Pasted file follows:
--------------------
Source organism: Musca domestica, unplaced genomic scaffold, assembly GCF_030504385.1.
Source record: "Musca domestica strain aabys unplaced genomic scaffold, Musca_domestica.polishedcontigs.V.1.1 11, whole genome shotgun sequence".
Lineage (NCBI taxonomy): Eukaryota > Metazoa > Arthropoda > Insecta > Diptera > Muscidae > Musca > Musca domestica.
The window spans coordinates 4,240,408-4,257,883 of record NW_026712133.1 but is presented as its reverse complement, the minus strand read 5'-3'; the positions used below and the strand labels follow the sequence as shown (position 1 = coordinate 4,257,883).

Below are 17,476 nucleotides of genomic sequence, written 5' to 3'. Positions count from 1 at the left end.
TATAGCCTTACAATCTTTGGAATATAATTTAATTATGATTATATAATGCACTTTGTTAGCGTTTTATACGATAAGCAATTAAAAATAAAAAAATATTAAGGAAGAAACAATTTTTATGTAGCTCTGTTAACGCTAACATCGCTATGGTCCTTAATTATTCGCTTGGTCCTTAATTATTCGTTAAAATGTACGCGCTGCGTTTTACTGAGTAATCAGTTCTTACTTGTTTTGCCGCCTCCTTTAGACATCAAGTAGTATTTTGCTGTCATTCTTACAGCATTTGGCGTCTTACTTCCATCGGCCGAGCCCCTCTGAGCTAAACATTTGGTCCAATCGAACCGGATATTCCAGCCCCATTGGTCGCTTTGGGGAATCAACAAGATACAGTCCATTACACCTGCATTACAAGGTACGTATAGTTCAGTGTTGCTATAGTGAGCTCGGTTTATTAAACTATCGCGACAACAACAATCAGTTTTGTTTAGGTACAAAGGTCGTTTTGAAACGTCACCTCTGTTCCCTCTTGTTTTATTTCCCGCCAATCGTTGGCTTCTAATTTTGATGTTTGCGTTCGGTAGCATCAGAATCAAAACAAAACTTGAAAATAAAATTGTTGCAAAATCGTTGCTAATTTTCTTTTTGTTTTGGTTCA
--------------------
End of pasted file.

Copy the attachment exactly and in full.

Source organism: Musca domestica, unplaced genomic scaffold, assembly GCF_030504385.1.
Source record: "Musca domestica strain aabys unplaced genomic scaffold, Musca_domestica.polishedcontigs.V.1.1 11, whole genome shotgun sequence".
Lineage (NCBI taxonomy): Eukaryota > Metazoa > Arthropoda > Insecta > Diptera > Muscidae > Musca > Musca domestica.
The window spans coordinates 4,240,408-4,257,883 of record NW_026712133.1 but is presented as its reverse complement, the minus strand read 5'-3'; the positions used below and the strand labels follow the sequence as shown (position 1 = coordinate 4,257,883).

Below are 17,476 nucleotides of genomic sequence, written 5' to 3'. Positions count from 1 at the left end.
TATAGCCTTACAATCTTTGGAATATAATTTAATTATGATTATATAATGCACTTTGTTAGCGTTTTATACGATAAGCAATTAAAAATAAAAAAATATTAAGGAAGAAACAATTTTTATGTAGCTCTGTTAACGCTAACATCGCTATGGTCCTTAATTATTCGCTTGGTCCTTAATTATTCGTTAAAATGTACGCGCTGCGTTTTACTGAGTAATCAGTTCTTACTTGTTTTGCCGCCTCCTTTAGACATCAAGTAGTATTTTGCTGTCATTCTTACAGCATTTGGCGTCTTACTTCCATCGGCCGAGCCCCTCTGAGCTAAACATTTGGTCCAATCGAACCGGATATTCCAGCCCCATTGGTCGCTTTGGGGAATCAACAAGATACAGTCCATTACACCTGCATTACAAGGTACGTATAGTTCAGTGTTGCTATAGTGAGCTCGGTTTATTAAACTATCGCGACAACAACAATCAGTTTTGTTTAGGTACAAAGGTCGTTTTGAAACGTCACCTCTGTTCCCTCTTGTTTTATTTCCCGCCAATCGTTGGCTTCTAATTTTGATGTTTGCGTTCGGTAGCATCAGAATCAAAACAAAACTTGAAAATAAAATTGTTGCAAAATCGTTGCTAATTTTCTTTTTGTTTTGGTTCA